I’ve been listening through Stephen Covey’s The 7 Habits of Highly Effective People and the part that has stood out the most so far is when he says, “Habit is the intersection of knowledge (what to do), skill (how to do), and desire (want to do).” Sometimes instead of desire, he says attitude or motivation, I was particularly drawn to the word motivation as I think it has the potential to carry less back baggage than the other two.
I started reading this book because while I’m a fairly disciplined person when it comes to delivering what I’ve promised to others, I have horrible discipline when it comes to areas to improve my personal life (like exercise, spending more time with friends, making time to just read, etc.). And like most things I learn, I immediately think about all the areas in my world that it can be applied to. This piece about knowledge, skill, and motivation was no different and had me thinking beyond myself and into the effectiveness of the teams that I’m on or lead or the clients that I coach. For those who feel stuck or are having a hard time moving forward, it’s been incredibly helpful to share this idea of needing knowledge, skill, and motivation all working together to incorporate new habits and to identify which one is missing.
I’ve also found it useful in my work with coaching executive directors around how to get their board involved in fundraising. What are they missing? Knowledge, skill, or motivation? Once identified, we can go to work on a plan for imparting knowledge, growing skills, and/or increasing motivation. (Easier said than done though I must admit!)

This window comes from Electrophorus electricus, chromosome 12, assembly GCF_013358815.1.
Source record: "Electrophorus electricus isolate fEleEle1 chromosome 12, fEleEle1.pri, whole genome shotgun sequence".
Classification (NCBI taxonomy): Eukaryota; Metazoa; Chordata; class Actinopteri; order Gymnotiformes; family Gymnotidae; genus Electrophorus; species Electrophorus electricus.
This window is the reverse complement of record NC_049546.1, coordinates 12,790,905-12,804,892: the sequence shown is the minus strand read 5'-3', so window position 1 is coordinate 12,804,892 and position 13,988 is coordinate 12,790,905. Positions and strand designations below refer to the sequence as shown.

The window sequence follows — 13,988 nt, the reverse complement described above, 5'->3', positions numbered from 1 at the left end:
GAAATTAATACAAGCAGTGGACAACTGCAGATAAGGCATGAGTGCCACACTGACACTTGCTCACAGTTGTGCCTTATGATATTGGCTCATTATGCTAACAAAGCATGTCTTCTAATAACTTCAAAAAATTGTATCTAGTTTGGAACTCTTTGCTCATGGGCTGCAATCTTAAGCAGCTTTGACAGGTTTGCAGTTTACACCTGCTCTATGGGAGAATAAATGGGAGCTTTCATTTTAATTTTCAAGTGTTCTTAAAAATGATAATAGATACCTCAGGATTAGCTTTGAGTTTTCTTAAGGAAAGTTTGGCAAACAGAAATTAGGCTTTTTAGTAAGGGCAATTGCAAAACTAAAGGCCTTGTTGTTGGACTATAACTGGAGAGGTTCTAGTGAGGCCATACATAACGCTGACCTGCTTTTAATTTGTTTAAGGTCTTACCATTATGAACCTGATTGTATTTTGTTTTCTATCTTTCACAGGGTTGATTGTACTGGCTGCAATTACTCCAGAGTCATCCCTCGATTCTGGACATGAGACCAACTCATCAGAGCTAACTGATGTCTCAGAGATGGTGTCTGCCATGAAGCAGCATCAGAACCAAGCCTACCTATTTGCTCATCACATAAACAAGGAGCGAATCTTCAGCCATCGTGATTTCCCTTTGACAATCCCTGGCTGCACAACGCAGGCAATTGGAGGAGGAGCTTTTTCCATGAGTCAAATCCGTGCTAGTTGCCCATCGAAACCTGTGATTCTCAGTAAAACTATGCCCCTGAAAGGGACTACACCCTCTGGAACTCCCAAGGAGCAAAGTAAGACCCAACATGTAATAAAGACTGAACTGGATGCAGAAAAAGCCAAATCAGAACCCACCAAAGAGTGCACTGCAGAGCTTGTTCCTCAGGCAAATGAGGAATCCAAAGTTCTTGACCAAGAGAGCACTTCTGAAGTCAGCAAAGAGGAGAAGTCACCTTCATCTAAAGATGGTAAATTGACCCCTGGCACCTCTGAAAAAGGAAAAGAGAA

What pieces might be missing for you to be successful in a current project or vision? I hope this is as helpful to you as it has been for me and can uncover what pieces are missing to move you and those around you forward!
Jenny Karr, CPLC
About the Author:
Jenny has been a fundraising coach with Tailored Fundraising Solutions for the last five years serving people in ministry – whether that be individual missionaries or non-profit leaders looking to fund the ministries God has given them.
Jenny and her family served as missionaries in SE Asia from 2012-2014 where she got an up-close look at the danger of missionaries being left to fend for themselves.
Her mission is to train, equip, and support people in ministry and she has a particular passion for working with people in transition or those starting or growing their business.
Jenny has volunteered on the CCNI Board since October 2017 and currently serves at President.
Outside of work, Jenny enjoys spending as much time as possible with her husband and teenage daughter in their hometown of Nashville, Tennessee.
The views expressed above are the author’s own and do not necessarily represent the views of CCNI.